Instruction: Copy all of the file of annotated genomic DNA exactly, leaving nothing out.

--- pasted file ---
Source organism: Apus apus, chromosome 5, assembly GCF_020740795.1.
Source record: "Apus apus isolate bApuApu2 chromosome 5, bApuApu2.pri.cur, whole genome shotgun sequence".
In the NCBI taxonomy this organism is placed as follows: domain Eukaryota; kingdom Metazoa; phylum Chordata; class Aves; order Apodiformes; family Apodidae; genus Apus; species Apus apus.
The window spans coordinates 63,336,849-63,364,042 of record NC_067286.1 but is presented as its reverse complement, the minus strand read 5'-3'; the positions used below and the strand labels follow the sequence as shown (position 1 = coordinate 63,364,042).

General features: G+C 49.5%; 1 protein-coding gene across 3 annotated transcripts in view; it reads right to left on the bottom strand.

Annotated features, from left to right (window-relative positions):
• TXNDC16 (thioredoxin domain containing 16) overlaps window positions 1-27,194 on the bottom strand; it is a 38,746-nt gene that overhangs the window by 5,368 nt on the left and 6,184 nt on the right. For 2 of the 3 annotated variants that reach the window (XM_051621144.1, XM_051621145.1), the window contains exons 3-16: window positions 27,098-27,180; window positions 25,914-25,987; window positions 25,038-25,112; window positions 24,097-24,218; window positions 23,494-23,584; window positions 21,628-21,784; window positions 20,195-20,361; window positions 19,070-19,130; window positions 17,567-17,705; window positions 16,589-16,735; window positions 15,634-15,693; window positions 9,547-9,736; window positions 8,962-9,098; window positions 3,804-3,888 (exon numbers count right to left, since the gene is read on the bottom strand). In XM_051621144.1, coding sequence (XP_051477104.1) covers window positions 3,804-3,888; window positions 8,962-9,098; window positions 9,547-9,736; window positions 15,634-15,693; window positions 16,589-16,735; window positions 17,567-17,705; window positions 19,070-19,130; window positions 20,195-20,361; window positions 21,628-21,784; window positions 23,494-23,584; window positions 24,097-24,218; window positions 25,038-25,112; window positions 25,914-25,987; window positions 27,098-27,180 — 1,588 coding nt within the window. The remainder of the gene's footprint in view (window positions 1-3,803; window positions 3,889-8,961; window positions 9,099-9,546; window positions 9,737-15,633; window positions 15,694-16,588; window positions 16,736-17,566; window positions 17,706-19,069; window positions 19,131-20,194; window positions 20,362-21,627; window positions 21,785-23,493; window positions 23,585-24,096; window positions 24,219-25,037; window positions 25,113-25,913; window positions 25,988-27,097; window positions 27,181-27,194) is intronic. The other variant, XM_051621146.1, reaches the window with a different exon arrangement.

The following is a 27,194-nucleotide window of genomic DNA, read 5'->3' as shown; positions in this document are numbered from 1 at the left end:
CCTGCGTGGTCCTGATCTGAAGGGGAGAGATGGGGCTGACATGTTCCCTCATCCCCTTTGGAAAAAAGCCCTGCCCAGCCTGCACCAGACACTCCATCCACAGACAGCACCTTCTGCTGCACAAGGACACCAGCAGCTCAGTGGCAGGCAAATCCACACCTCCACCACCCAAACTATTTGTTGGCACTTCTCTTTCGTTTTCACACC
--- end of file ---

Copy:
Source organism: Apus apus, chromosome 5, assembly GCF_020740795.1.
Source record: "Apus apus isolate bApuApu2 chromosome 5, bApuApu2.pri.cur, whole genome shotgun sequence".
In the NCBI taxonomy this organism is placed as follows: domain Eukaryota; kingdom Metazoa; phylum Chordata; class Aves; order Apodiformes; family Apodidae; genus Apus; species Apus apus.
The window spans coordinates 63,336,849-63,364,042 of record NC_067286.1 but is presented as its reverse complement, the minus strand read 5'-3'; the positions used below and the strand labels follow the sequence as shown (position 1 = coordinate 63,364,042).

General features: G+C 49.5%; 1 protein-coding gene across 3 annotated transcripts in view; it reads right to left on the bottom strand.

Annotated features, from left to right (window-relative positions):
• TXNDC16 (thioredoxin domain containing 16) overlaps window positions 1-27,194 on the bottom strand; it is a 38,746-nt gene that overhangs the window by 5,368 nt on the left and 6,184 nt on the right. For 2 of the 3 annotated variants that reach the window (XM_051621144.1, XM_051621145.1), the window contains exons 3-16: window positions 27,098-27,180; window positions 25,914-25,987; window positions 25,038-25,112; window positions 24,097-24,218; window positions 23,494-23,584; window positions 21,628-21,784; window positions 20,195-20,361; window positions 19,070-19,130; window positions 17,567-17,705; window positions 16,589-16,735; window positions 15,634-15,693; window positions 9,547-9,736; window positions 8,962-9,098; window positions 3,804-3,888 (exon numbers count right to left, since the gene is read on the bottom strand). In XM_051621144.1, coding sequence (XP_051477104.1) covers window positions 3,804-3,888; window positions 8,962-9,098; window positions 9,547-9,736; window positions 15,634-15,693; window positions 16,589-16,735; window positions 17,567-17,705; window positions 19,070-19,130; window positions 20,195-20,361; window positions 21,628-21,784; window positions 23,494-23,584; window positions 24,097-24,218; window positions 25,038-25,112; window positions 25,914-25,987; window positions 27,098-27,180 — 1,588 coding nt within the window. The remainder of the gene's footprint in view (window positions 1-3,803; window positions 3,889-8,961; window positions 9,099-9,546; window positions 9,737-15,633; window positions 15,694-16,588; window positions 16,736-17,566; window positions 17,706-19,069; window positions 19,131-20,194; window positions 20,362-21,627; window positions 21,785-23,493; window positions 23,585-24,096; window positions 24,219-25,037; window positions 25,113-25,913; window positions 25,988-27,097; window positions 27,181-27,194) is intronic. The other variant, XM_051621146.1, reaches the window with a different exon arrangement.

The following is a 27,194-nucleotide window of genomic DNA, read 5'->3' as shown; positions in this document are numbered from 1 at the left end:
CCTGCGTGGTCCTGATCTGAAGGGGAGAGATGGGGCTGACATGTTCCCTCATCCCCTTTGGAAAAAAGCCCTGCCCAGCCTGCACCAGACACTCCATCCACAGACAGCACCTTCTGCTGCACAAGGACACCAGCAGCTCAGTGGCAGGCAAATCCACACCTCCACCACCCAAACTATTTGTTGGCACTTCTCTTTCGTTTTCACACC